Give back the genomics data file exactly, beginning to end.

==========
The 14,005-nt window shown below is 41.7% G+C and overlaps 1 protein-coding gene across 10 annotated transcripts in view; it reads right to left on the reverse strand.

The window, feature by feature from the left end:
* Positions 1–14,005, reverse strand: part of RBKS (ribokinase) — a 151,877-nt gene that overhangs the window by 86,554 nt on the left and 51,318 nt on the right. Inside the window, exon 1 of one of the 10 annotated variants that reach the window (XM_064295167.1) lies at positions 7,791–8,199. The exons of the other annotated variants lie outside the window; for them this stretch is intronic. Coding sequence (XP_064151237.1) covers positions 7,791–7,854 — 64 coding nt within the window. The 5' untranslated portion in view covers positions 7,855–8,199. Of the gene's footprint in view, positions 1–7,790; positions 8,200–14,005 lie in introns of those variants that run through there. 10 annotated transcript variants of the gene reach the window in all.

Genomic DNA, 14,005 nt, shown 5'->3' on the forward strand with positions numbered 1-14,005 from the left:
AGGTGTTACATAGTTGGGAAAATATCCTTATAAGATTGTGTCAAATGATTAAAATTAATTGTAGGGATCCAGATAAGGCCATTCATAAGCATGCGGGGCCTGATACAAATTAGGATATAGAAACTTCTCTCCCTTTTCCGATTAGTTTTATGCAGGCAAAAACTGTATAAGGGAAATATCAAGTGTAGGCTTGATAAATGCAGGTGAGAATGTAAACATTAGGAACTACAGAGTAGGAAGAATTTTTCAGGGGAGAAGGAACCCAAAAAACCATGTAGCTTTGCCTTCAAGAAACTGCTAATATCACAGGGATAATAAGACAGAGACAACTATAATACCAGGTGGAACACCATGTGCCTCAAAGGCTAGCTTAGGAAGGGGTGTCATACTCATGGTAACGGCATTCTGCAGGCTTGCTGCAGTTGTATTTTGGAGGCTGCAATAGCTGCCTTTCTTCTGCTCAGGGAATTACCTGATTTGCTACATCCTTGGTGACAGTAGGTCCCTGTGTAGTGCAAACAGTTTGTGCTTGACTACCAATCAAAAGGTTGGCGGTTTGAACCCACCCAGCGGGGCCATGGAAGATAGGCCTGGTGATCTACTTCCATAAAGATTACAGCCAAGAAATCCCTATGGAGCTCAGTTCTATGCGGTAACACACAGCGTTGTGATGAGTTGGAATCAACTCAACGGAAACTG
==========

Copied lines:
The 14,005-nt window shown below is 41.7% G+C and overlaps 1 protein-coding gene across 10 annotated transcripts in view; it reads right to left on the reverse strand.

The window, feature by feature from the left end:
* Positions 1–14,005, reverse strand: part of RBKS (ribokinase) — a 151,877-nt gene that overhangs the window by 86,554 nt on the left and 51,318 nt on the right. Inside the window, exon 1 of one of the 10 annotated variants that reach the window (XM_064295167.1) lies at positions 7,791–8,199. The exons of the other annotated variants lie outside the window; for them this stretch is intronic. Coding sequence (XP_064151237.1) covers positions 7,791–7,854 — 64 coding nt within the window. The 5' untranslated portion in view covers positions 7,855–8,199. Of the gene's footprint in view, positions 1–7,790; positions 8,200–14,005 lie in introns of those variants that run through there. 10 annotated transcript variants of the gene reach the window in all.

Genomic DNA, 14,005 nt, shown 5'->3' on the forward strand with positions numbered 1-14,005 from the left:
AGGTGTTACATAGTTGGGAAAATATCCTTATAAGATTGTGTCAAATGATTAAAATTAATTGTAGGGATCCAGATAAGGCCATTCATAAGCATGCGGGGCCTGATACAAATTAGGATATAGAAACTTCTCTCCCTTTTCCGATTAGTTTTATGCAGGCAAAAACTGTATAAGGGAAATATCAAGTGTAGGCTTGATAAATGCAGGTGAGAATGTAAACATTAGGAACTACAGAGTAGGAAGAATTTTTCAGGGGAGAAGGAACCCAAAAAACCATGTAGCTTTGCCTTCAAGAAACTGCTAATATCACAGGGATAATAAGACAGAGACAACTATAATACCAGGTGGAACACCATGTGCCTCAAAGGCTAGCTTAGGAAGGGGTGTCATACTCATGGTAACGGCATTCTGCAGGCTTGCTGCAGTTGTATTTTGGAGGCTGCAATAGCTGCCTTTCTTCTGCTCAGGGAATTACCTGATTTGCTACATCCTTGGTGACAGTAGGTCCCTGTGTAGTGCAAACAGTTTGTGCTTGACTACCAATCAAAAGGTTGGCGGTTTGAACCCACCCAGCGGGGCCATGGAAGATAGGCCTGGTGATCTACTTCCATAAAGATTACAGCCAAGAAATCCCTATGGAGCTCAGTTCTATGCGGTAACACACAGCGTTGTGATGAGTTGGAATCAACTCAACGGAAACTG